Jesus died for me and you.

Marching song, each line is echoed by children:

I don’t know, but I been told.

Jesus’s got a heart of gold.

He teaches us to do what’s right.

to march with him is out of sight.

Sound off. Sound off.

One, two, three, four,

One, two, three, four.

The sermon is about those difficult sayings in our Gospel message which speak of cutting off an arm, leg, or tearing out an eye. What does Jesus mean? I have some brutal stories the point of which, is to illumine Jesus’ meaning: we need to get into a new life-adaptation, and we have to do what it takes to stop our adaptation to and our acceptance of death.

Simon Tshenu Farasani of Venda, South Africa, told me about the torture he had to undergo when he refused to buckle under Apartheid. He told me about when they would hang him on poles on the bare ankles and wrists and let him swing there until he became unconscious with pain. He told me that at one point Christ took over and bore the pain for him.

What does it take for us to get out of the forces that make us die, and into a new adaptation of life?

Mad Max in a wretched scene at the end of the movie finally brings down the merciless villain, who did not spare his many victims. He chained him to a car about to explode. He gave him a hack saw and said: “If you cut the chain, the car will explode before you are done. If you cut off your leg with it, you will save yourself.”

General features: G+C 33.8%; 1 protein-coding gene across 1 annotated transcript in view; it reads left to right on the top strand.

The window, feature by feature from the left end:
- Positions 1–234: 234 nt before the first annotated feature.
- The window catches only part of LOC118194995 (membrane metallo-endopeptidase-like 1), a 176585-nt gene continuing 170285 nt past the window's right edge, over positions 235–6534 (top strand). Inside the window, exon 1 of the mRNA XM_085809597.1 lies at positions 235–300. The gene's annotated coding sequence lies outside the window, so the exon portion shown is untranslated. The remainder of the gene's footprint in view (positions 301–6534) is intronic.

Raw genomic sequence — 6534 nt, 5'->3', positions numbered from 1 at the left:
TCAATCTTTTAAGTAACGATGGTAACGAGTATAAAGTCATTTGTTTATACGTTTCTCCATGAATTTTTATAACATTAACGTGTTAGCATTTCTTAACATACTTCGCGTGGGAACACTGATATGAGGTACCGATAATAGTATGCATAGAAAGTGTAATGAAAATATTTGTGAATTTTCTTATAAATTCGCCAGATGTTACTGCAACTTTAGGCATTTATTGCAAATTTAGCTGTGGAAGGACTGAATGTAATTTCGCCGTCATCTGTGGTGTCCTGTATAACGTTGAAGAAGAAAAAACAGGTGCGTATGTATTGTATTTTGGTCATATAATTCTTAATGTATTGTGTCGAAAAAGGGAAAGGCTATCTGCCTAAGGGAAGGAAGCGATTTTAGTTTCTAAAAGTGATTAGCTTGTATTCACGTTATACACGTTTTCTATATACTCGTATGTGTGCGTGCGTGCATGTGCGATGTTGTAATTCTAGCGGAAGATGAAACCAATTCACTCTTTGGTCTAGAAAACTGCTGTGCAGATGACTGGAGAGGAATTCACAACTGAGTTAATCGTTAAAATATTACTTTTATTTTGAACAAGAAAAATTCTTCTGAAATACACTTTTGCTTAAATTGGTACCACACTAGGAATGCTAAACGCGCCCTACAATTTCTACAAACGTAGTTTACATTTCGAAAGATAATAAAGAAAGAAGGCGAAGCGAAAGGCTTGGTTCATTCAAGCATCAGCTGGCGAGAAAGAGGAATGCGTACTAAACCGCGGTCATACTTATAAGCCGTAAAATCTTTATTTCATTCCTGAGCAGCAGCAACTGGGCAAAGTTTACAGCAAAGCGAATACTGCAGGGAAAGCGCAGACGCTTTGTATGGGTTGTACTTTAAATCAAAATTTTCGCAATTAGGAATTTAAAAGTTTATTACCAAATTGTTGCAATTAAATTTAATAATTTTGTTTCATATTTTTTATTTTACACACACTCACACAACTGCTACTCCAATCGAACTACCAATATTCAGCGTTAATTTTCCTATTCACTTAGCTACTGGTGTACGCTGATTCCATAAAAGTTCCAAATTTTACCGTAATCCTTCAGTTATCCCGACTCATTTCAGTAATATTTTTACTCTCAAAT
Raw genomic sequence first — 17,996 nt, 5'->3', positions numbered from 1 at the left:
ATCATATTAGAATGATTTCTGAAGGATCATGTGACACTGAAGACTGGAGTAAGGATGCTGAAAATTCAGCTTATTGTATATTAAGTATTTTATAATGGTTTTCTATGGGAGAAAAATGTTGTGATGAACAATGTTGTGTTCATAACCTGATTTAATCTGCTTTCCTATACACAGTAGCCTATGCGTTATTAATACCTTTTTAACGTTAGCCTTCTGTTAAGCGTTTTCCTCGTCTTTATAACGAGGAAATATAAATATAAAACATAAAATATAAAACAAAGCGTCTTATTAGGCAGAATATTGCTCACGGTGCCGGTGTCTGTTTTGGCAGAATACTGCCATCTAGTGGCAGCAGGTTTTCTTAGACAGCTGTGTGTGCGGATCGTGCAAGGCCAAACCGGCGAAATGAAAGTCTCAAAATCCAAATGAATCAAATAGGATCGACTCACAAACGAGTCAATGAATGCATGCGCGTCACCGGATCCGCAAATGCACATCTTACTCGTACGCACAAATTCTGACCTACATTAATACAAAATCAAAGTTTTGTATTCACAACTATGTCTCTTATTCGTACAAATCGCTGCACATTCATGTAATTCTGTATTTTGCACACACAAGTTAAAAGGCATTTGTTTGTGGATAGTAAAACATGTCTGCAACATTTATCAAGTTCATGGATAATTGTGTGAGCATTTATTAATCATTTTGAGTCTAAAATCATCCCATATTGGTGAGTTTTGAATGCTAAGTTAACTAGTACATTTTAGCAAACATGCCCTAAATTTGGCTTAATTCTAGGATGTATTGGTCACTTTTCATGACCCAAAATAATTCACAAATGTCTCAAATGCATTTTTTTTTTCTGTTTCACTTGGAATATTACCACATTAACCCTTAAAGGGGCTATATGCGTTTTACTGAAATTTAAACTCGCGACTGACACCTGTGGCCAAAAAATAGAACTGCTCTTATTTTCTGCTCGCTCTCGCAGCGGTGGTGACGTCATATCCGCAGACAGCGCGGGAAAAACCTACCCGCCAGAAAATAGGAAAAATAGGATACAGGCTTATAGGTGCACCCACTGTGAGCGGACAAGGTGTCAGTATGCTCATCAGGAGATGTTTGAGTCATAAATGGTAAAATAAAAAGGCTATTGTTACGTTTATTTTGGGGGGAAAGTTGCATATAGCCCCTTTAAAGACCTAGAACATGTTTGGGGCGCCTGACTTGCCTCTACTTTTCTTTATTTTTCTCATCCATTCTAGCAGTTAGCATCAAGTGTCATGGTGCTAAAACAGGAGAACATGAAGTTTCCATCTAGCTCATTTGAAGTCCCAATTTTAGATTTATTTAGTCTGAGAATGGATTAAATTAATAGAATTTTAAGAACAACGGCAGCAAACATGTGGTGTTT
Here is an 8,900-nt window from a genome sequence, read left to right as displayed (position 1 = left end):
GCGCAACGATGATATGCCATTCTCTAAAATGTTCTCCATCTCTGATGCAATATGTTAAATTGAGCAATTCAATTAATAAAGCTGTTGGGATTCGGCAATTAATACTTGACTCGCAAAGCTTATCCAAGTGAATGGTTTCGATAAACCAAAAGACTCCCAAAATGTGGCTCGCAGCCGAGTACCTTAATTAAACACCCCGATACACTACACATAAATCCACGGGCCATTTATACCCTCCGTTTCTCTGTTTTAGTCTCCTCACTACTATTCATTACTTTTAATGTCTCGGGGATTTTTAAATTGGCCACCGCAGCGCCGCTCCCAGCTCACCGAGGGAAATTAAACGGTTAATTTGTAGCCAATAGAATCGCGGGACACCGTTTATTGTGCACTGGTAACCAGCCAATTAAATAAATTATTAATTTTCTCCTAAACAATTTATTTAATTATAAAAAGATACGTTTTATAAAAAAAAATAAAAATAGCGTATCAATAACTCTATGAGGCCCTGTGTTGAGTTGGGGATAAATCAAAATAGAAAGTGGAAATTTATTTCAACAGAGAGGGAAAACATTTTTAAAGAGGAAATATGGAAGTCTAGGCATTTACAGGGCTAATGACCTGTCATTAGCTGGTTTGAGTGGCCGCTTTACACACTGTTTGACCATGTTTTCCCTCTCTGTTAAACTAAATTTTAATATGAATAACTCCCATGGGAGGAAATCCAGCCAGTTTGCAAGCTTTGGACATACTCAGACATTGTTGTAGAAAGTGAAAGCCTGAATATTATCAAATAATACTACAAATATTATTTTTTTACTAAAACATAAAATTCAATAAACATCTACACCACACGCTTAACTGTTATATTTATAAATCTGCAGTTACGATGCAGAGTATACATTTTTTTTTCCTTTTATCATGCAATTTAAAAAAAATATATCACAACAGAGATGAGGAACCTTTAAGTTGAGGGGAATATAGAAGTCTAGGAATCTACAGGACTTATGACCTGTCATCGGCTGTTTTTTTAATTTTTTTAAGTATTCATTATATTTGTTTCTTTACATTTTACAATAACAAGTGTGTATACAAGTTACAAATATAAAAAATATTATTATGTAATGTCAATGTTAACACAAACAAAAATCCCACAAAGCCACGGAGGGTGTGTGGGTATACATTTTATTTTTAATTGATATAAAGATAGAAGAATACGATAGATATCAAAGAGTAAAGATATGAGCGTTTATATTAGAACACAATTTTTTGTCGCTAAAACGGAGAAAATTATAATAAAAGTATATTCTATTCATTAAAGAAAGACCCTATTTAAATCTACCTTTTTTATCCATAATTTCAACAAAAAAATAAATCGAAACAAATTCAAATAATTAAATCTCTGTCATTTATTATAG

His whimpering proved he would not choose life, through all that pain, but would die. He was not like some wolverine, or some animal caught in a bear trap, that would chew off its paw, its leg, to escape and break free.

Did you hear that the demonstrators, who were trying to save the giant redwood trees from being cut down, were pepper-sprayed before they were arrested? What an ugly thing to do! The police should know that over forty persons have already died from the effects of pepper spray. They were not using it on criminals, but on people who want to save the trees for future generations, who should also be able to admire them, who do not think profit is the bottom line. It seems that even the giant redwoods have to fall before the almighty dollar. And the giant redwoods stand like symbols for people that are bulldozed under for the sake of more profits, immigrants torn from their families, welfare mothers cut off from their sustenance, and down-sized workers – who cannot find reemployment.

One way of understanding downsizing in corporations is that they are pruning the vine, much like we prune back the trees in front of our church. Do-nothing workers, who do not bear fruit, get laid off. Even fruitful branches are cut back so they bear more fruit. But that might not be the real motivation for downsizing. It may be just another way to press down the people to make the rich richer and the poor poorer.

Don’t go gentle into that good night.[1] Don’t adapt to dying and adjust yourself to it. Once I had to struggle with a woman who had discovered she had a tumor in her breast, but would not go to the doctor until it was too late. Choose life, although the way goes through pain and much suffering. But there is hope beyond it. There is no hope if we adjust ourselves to dying.

We can be like children, who fight and holler, and don’t let a person get at the splinter in their finger. Now it does hurt to have it taken out. But that is pain with recovery on the other side. But an infection is much more pain. We hold the child, and take out the splinter.